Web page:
27 AUGUST 1948, Page 18

The Birth of a Legend

Napoleon's Memoirs. Edited by Somerset de Chair.(Faber and Faber. 42s.) IF there is anything duller than official biography, it is official autobiography. Napoleon ought to have written the most brilliant of all memoirs. He had a wildly improbable and engrossing story to tell (and knew more about it than anyone else); he was famous for the acuteness and asperity of his judgements, and he had never cultivated the minor virtues of reticence or discretion. His account of those tremendous years between 1789 and 1815 could have been incomparable ; perhaps Trotsky's History of the Russian Revolution gives the best idea of what it might have been. Clearly, however, the Memoirs now republished by Mr. Somerset de Chair is not the book Napoleon might have written. This is Napoleon, not with his hair down, but with a wig on, the famous flashing eye and mobile features frozen into the waxy, lifeless expression of a court statue in conventional pose. As a credible likeness Napoleon's own self-portrait does not approach the vivid picture of the man drawn by Caulaincourt in those three volumes of Napoleonic memoirs which are worth twenty of Napoleon's own.

The truth is, of course, that Napoleon was interested, not in self-portraiture, but in iconography. The years on St. Helena, far from being wasted, were used to create something far more lasting and effective than the greatest of his victories—the Napoleonic legend. What Napoleon set out to write was not history but a miracle story for the edification of the faithful, and Heine was not far out when he described St. Helena as the new Holy Sepulchre. This explains the wearisome note of infallibility and inevitability in these memoirs, a note out of keeping with Napoleon's own sceptical intelligence. Mr. Somerset de Chair, in an effort to enliven the narrative, has throughout substituted the first person singular for the impersonal third person used by Napoleon himself. But this is to do violence to Napoleon's own purpose which was to, emphasise artificially the impersonal character of the account and add to its authenticity by keeping his own personality out of the picture. Napoleon was no fool, and it was more than vanity which led him to imitate the dry, impersonal style of Caesar's Commentaries. His interest in the past, his sole use for the past, was conditioned by his interest in the future, and the great part played by the Napoleonic legend in the subsequent history of France is there to confirm the sharpness of his foresight.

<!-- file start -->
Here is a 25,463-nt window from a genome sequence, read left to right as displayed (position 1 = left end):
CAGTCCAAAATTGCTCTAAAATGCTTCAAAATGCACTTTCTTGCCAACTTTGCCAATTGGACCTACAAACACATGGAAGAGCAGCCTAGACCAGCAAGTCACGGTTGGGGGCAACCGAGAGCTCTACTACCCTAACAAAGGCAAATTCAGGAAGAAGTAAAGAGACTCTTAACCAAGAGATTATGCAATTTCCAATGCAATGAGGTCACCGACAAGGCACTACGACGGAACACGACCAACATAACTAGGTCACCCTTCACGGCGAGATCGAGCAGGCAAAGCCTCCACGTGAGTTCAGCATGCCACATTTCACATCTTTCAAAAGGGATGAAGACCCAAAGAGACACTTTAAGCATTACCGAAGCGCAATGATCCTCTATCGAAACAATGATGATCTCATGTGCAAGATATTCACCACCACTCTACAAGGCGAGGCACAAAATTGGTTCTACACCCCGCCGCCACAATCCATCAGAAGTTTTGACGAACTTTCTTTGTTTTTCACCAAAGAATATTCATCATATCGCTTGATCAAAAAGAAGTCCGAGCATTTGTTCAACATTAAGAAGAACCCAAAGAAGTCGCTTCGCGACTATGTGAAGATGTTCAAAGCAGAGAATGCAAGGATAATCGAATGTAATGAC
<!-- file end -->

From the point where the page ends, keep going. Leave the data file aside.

The Memoirs must not therefore be treated as ordinary history or autobiography ; that is to ignore the circumstances under which they were written. The literature of St. Helena, the groundwork of the Napoleonic legend, belongs. to a class by itself. As early as April, 1817, there had appeared in London and Brussels a publica- tion entitled Manuscrit venu de Sainte-Helene d'une maniere inconnue, which purported to be Napoleon's own account of his career, but which appears to have been written by a Swiss, Lullin de Chateauvieux. This was followed in the next few years by a series of similar publications, the best known by O'Meara (the Irish ship's doctor on the ' Bellerophon '), Montholon, Antonmarchi and Las Cases (whose best-seller in eight volumes brought him in two million francs). Meanwhile Napoleon himself took a hand and dictated to his two faithful generals, Gourgaud and Montholon, these Memoires pour servir a l'histoire de France sous Napoleon. These were first published in the 182os in eight volumes ; a second edition in 183o contained the account of Waterloo as a ninth volume. Their authenticity has never been questioned, but their value is debatable.

Quite apart from other considerations, they are incomplete. There is a gap from 1800 right up to 1815, the first part ending with Marengo in 1800, the second part dealing only with the Hundred Days. The main episodes covered are, therefore, the Italian and Egyptian campaigns, Brumaire and the establishment of the Con- sulate. This in itself is interesting. The two episodes in his life of which Napoleon felt it most important to impress his own version on the future were his rise to power and his downfall. The propa- ganda purpose is clear in every page: to prove the inevitability of the first and the unpredictability of the second.

In one sense these reservations add to the interest of the book, provided it is read with a highly critical eye. Moreover Mr. Somerset de Chair by skilful editorship has rearranged, shortened and con- siderably increased the pleasure of reading the prolix and rambling original. Yet the feeling of disappointment remains. It is so much less interesting than Napoleon's memoirs ought to have been, and if few would quarrel with Mr. Somerset de Chair's judgement that half Napoleon is worth two Hitlers, it is a good thing that Napoleon's reputation rests on evidence more substantial and convincing than